The paradoxical situation associated with the counter-intuitive ‘counter’ direction of the influences between the analyzed variables cannot but draw attention. It would be understandable and easily explainable if such an influence rushed from the original factor to both the explicit and implicit factors — this would fit into the TRA/TPB. Likewise, it would be easy to explain an opposite situation, when the direction of influence goes from the factors of behavior to the assumed initial factor. In this case, we would have no reason to consider it as an ‘initial’ factor, and the question of the applicability of the TRA/TPB would not arise. The interaction identified would not be an interaction between initial factors and factors of behavior. The phenomenon of the opposite direction of influences was empirically registered.

In the most preliminary sense, it can be assumed that the revealed pattern arises as a result of the complex interaction between the components of the attitude. For example, the manifestation of certain properties of the object of attitude at the implicit level affects the attitude towards it, and this attitude, being conscious, is projected onto the explicit recognition of the presence of these properties in the object. Although at the moment we do not have a detailed argument, it looks quite acceptable and fits into the logic of both the MODE and RIM.

The phenomenon we discovered means the predominant use of non-rational, pre-conceptual channels for receiving and processing information in the subject area, where, it would seem (if we remain in the position of the predominant rationality of social behavior), the situation should be exactly the opposite. Perhaps, in the future, we would call this phenomenon ‘cognitive reductions’: in an environment requiring a rational decision, a person, for some reason, reduces his involvement and relies more on ‘intuition’ than on ‘reasoning’. If this is indeed the case, then an additional opportunity is revealed to substantiate the applicability of the theories of dual-process information handling to the analysis of the factors of social action.


About the authors

O. L. Chernozub

Institute for Social Action Research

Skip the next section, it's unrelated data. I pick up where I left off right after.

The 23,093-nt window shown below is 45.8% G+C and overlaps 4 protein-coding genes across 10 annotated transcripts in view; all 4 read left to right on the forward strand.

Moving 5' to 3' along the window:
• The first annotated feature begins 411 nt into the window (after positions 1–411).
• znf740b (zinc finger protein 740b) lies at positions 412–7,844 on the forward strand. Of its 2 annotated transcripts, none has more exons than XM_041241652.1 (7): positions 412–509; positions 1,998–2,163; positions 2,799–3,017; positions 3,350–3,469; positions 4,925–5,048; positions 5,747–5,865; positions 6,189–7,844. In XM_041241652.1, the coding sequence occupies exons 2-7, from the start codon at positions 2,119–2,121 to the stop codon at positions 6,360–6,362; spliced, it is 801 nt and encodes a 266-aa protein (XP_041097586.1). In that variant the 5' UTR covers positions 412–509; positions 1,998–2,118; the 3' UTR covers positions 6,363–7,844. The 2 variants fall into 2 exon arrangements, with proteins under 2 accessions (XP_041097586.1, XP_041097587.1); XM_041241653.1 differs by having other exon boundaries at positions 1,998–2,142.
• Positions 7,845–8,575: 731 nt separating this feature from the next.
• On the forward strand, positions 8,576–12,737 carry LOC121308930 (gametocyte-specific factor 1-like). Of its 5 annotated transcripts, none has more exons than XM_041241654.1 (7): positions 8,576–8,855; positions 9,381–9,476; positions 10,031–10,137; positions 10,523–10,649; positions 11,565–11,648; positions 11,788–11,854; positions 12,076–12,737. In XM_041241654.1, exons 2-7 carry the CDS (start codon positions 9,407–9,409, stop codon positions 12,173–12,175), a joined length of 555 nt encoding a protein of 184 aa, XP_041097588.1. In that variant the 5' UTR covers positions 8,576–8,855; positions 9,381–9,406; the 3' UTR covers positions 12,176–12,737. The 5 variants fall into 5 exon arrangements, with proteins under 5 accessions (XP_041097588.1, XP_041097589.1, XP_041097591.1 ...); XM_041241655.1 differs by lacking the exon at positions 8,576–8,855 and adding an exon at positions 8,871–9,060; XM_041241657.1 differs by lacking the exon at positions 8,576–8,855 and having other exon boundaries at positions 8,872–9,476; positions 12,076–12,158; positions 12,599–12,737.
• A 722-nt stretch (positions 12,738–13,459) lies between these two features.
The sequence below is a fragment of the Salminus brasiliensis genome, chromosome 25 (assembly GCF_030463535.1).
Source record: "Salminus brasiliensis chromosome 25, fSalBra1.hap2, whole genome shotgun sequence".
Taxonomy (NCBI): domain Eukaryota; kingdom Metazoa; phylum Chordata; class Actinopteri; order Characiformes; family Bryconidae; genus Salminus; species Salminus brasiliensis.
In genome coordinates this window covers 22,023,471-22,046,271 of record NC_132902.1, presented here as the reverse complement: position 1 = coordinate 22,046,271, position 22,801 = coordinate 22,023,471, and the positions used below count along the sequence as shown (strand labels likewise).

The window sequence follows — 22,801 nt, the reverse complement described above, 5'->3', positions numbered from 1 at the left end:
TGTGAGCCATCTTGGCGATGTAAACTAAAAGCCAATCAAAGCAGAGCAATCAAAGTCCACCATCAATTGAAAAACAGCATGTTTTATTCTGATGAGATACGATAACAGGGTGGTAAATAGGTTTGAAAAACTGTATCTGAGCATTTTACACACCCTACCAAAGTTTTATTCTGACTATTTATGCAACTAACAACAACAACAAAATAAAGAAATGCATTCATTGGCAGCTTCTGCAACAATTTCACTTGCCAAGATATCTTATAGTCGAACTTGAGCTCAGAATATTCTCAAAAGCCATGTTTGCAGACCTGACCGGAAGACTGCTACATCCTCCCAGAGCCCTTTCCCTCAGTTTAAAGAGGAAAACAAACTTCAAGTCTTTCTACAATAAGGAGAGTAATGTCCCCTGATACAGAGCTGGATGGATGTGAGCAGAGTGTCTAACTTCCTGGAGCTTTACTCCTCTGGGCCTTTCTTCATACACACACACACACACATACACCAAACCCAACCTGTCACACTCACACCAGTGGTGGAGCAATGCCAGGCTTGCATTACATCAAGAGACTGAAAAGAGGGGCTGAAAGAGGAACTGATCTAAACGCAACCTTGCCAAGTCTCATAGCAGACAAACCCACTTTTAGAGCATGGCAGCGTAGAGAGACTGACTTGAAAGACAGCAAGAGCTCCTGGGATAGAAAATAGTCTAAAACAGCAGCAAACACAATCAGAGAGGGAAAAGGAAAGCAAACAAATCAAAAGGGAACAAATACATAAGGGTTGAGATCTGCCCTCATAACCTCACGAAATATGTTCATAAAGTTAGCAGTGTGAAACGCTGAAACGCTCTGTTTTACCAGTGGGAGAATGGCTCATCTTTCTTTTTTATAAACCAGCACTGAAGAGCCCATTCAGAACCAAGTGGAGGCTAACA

Author for correspondence.

кандидат социологических наук, председатель научно-технического совета

2nd Schemilovsky per., 2, Moscow, 127055, Russia


  1. Allais M. Le comportement de l’homme rationnel devant le risque: critique des postulats et axiomes de l’ecole americaine. Econometrica. 1953; 21 (4).
  2. Allais M., Hagen O. (Eds.) Expected Utility Hypothesis and the Allais Paradox. Dordrecht; 1979.
  3. Chernozub O.L. Revealing the affective component of the electoral attitude: Creating and validating a graphic associative attitude test. Monitoring of Public Opinion: Economic and Social Changes. 2018; 3. (In Russ.).
  4. Chernozub O.L. Electoral forecasting based on data on intentions: Limits of accuracy of the conventional model and prospects for its development based on emotional factors. Monitoring of Public Opinion: Economic and Social Changes. 2018; 4. (In Russ.).
  5. Chernozub O.L. Implicit factors and inconsistency of electoral behavior: From a theoretical concept to an empirical phenomenon. Monitoring of Public Opinion: Economic and Social Changes. 2020; 4.
  6. Chernozub O.L. Implicit factors and inconsistency of electoral behavior: From attitude to behavior. Monitoring of Public Opinion: Economic and Social Changes. 2020; 5.
  7. Ellsberg D. Risk, ambiguity, and the savage axioms. Quarterly Journal of Economics. 1961; 75 (4).
  8. Fazio R. The role of attitudes in memory-based decision making. Journal of Personality and Social Psychology. 1990; 59 (4).
  9. Fazio R. Attitudes as object-evaluation associations of varying strength. Social Cognition. 2007; 25 (5).
  10. Festinger L. A Theory of Cognitive Dissonance. Evanston; 1957.
  11. Festinger L., Carlsmith J. M. Cognitive consequences of forced compliance. Journal of Abnormal and Social Psychology. 1959; 58 (2).
  12. Fishbein M., Ajzen I. Predicting and Changing Behavior: The Reasoned Action Approach. New York; 2011.
  13. Friedman M., Savage L.J. Utility analysis of choices involving risk. Journal of Political Economy. 1948; 56.
  14. Friedman M. Price Theory. Chicago; 1976.